4. I believe as long we know what we are doing, that should be all right regardless we allocate our money in stocks, bonds or currency.

    Personal Development Blogger


  5. Hey Tim,

    I think this falls into your category of do the opposite of what every one else is doing. I have only a few friends who are Angel Investors- and they all do quite well. I have many many friends who invest in stocks and well…there not. It makes total sense to me that if you don’t have an ‘information advantage’ stay out of it. On another note- Burning man looked like it was off the hizzay!



  6. But why vote? Nobody seems to have a reasonable answer to that question. If the world ended tomorrow or in a week or in a month, i wouldn’t go and vote. So it can’t be that important…


  7. Hi Tim,
    interesting that investing is your new interest. I started investing some 8 years ago when I was in new economy venture cap firm. And it was easy: the guys from forrester research & co. made a prognosis mistake on which all nasdaq valuations were based on: the mistake is the same over and over again: people, especially expert people think that patterns from the past last eternally – in that case it was the exponential growth of internet usage. they simply forgot that internet usage was dependant on pc usage or as it was called at that time – internet and pc penetration. and so it was a typical value-price difference. and it was in october when I former colleague of mine, formerly a mc kinsy consultant asked me: …but this now must be the floor, isn´t it. My response question was: do you really think that a company like yahoo will grow as much in future that a price / earnings ratio of 890 is justified. the answer to my question was a clear no! So I think people can think but when it is about stock exchange they often forget that. So may be investing is just finding differences between true values and prices on stock exchanges or other markets (so this is the simple basic idea of value investing). And isn´t it so that the simpliest ideas are often the best?)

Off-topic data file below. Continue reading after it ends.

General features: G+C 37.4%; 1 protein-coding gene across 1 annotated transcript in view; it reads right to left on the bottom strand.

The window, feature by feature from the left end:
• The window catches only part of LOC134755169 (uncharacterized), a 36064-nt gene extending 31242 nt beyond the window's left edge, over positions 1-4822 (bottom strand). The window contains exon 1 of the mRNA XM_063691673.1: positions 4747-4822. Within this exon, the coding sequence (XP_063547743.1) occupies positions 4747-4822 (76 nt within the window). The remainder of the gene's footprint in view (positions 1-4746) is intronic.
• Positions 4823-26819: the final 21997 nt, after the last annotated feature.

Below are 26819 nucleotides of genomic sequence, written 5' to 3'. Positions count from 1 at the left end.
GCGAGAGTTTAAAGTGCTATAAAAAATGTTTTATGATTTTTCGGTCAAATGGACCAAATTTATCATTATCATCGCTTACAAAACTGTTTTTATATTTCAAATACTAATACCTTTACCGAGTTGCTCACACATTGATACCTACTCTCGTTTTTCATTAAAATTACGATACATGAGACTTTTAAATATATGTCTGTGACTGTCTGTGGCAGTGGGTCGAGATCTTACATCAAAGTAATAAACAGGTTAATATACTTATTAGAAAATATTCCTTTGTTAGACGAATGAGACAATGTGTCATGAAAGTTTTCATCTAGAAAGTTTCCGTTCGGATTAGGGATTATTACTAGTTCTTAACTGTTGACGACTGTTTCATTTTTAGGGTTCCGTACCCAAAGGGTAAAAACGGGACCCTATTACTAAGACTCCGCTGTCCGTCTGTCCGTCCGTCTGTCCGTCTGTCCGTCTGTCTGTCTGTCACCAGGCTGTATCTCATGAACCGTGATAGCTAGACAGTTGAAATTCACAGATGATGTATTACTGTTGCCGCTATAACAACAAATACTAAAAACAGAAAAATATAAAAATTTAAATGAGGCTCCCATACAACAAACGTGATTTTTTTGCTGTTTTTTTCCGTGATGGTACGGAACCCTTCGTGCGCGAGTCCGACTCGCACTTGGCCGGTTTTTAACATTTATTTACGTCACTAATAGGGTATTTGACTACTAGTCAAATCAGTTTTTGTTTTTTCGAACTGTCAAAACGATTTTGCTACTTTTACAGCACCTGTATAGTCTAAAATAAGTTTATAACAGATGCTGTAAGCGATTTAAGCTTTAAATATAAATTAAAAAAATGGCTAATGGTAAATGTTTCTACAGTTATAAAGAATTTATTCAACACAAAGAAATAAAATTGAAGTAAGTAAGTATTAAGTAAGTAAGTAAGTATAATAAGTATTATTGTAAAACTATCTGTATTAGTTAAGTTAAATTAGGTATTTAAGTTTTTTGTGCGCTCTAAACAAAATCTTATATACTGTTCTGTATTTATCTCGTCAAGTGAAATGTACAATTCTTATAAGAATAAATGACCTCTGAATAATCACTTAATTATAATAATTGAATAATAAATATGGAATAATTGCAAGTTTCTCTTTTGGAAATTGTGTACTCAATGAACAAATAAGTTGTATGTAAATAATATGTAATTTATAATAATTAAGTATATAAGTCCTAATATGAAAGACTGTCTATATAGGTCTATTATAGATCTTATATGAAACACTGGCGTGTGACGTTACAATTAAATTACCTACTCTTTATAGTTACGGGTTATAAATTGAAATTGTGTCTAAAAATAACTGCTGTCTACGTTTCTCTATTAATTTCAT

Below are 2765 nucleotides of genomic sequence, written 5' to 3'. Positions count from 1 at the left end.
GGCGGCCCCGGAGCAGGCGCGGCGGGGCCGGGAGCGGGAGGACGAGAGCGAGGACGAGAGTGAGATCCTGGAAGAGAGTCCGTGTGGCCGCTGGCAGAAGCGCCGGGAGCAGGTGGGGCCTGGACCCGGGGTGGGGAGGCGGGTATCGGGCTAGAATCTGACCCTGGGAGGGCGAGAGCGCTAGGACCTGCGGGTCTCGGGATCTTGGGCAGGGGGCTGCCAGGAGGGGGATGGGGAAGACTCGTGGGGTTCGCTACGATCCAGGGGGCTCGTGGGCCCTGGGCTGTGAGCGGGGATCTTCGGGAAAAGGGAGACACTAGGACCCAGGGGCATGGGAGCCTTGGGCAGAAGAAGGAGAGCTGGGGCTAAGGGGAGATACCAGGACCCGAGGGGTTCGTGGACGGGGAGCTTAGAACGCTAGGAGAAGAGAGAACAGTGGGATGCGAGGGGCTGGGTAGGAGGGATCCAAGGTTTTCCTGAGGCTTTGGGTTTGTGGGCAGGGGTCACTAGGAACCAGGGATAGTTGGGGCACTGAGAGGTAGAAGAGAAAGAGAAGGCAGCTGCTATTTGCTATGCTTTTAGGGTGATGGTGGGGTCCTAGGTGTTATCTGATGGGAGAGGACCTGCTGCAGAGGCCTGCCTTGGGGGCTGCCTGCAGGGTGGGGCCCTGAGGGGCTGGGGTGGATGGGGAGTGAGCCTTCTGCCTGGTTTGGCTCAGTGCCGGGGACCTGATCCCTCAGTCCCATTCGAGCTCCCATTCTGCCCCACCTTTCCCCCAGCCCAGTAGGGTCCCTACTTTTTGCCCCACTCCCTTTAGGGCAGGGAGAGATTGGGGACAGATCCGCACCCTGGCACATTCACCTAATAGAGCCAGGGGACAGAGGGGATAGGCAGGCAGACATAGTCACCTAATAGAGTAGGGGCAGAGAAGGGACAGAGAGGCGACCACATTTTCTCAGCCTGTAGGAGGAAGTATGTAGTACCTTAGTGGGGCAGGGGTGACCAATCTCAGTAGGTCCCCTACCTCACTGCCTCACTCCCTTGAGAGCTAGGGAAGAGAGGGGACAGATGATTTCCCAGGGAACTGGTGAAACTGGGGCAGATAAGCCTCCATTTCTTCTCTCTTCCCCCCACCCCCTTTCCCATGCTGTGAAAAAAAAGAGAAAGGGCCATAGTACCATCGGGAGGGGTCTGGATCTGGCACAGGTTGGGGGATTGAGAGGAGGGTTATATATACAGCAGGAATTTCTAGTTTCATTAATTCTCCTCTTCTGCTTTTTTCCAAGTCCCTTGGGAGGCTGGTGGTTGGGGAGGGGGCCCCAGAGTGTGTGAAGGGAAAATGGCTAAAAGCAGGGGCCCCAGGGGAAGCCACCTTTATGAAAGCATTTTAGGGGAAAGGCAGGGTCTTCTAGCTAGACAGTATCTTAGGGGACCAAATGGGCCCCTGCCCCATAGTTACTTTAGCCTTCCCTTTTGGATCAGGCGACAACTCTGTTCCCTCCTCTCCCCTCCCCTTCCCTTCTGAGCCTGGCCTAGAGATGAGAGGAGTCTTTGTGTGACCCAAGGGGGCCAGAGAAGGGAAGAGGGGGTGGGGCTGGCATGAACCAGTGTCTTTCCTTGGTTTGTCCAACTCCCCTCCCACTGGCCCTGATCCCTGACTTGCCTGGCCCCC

But Tim, my question to you: You write in your book that you spent some time in Berlin. So could you please help me with a short answer. Do you know VA Virtual Assistant agencies in Germany? Or German speaking ones? Or could you recommend something else for executing the VA concept in Germany? Would be nice if you could help me.

    And here an invitation: As I am working on an internet platform with german hiking trails: if you ever feel like hiking in wonderful german nature –> please feel free to tell me. I would find best hiking trail and hotel for you, pick you at the airport in Berlin and fly with you on one of the German Autobahns with over 200 kilometers per hour (proposed vehicle: Jag XJ 8). Speed & Nature, could be fun for you. Just let me know… best wishes from Berlin, Germany, HM Weiss.